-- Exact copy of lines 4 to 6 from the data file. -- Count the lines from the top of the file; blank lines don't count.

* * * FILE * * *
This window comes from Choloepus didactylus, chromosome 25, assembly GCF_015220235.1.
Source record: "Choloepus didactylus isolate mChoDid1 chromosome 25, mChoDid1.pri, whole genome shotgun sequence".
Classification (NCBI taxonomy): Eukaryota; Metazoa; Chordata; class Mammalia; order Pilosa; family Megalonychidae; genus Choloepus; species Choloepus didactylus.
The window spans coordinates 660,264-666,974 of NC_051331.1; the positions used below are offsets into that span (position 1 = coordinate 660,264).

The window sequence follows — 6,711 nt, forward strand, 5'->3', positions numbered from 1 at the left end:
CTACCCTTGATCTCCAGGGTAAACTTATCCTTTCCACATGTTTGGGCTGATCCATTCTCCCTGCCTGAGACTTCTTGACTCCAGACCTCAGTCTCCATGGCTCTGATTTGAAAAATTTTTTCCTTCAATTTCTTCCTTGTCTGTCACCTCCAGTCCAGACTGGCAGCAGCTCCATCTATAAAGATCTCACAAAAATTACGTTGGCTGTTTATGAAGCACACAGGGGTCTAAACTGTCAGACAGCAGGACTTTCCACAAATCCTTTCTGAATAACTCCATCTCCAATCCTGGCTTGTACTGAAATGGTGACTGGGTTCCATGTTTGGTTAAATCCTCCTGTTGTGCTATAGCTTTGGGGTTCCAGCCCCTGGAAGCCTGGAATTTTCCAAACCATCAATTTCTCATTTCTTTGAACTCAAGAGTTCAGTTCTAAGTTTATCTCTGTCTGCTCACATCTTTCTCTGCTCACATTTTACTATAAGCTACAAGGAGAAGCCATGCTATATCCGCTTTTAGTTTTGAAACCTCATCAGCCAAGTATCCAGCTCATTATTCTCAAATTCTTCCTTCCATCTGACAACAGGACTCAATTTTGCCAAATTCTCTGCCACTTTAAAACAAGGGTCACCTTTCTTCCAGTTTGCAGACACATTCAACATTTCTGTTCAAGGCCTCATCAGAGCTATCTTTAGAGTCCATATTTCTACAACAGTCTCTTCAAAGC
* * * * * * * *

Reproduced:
The window spans coordinates 660,264-666,974 of NC_051331.1; the positions used below are offsets into that span (position 1 = coordinate 660,264).

The window sequence follows — 6,711 nt, forward strand, 5'->3', positions numbered from 1 at the left end:
CTACCCTTGATCTCCAGGGTAAACTTATCCTTTCCACATGTTTGGGCTGATCCATTCTCCCTGCCTGAGACTTCTTGACTCCAGACCTCAGTCTCCATGGCTCTGATTTGAAAAATTTTTTCCTTCAATTTCTTCCTTGTCTGTCACCTCCAGTCCAGACTGGCAGCAGCTCCATCTATAAAGATCTCACAAAAATTACGTTGGCTGTTTATGAAGCACACAGGGGTCTAAACTGTCAGACAGCAGGACTTTCCACAAATCCTTTCTGAATAACTCCATCTCCAATCCTGGCTTGTACTGAAATGGTGACTGGGTTCCATGTTTGGTTAAATCCTCCTGTTGTGCTATAGCTTTGGGGTTCCAGCCCCTGGAAGCCTGGAATTTTCCAAACCATCAATTTCTCATTTCTTTGAACTCAAGAGTTCAGTTCTAAGTTTATCTCTGTCTGCTCACATCTTTCTCTGCTCACATTTTACTATAAGCTACAAGGAGAAGCCATGCTATATCCGCTTTTAGTTTTGAAACCTCATCAGCCAAGTATCCAGCTCATTATTCTCAAATTCTTCCTTCCATCTGACAACAGGACTCAATTTTGCCAAATTCTCTGCCACTTTAAAACAAGGGTCACCTTTCTTCCAGTTTGCAGACACATTCAACATTTCTGTTCAAGGCCTCATCAGAGCTATCTTTAGAGTCCATATTTCTACAACAGTCTCTTCAAAGC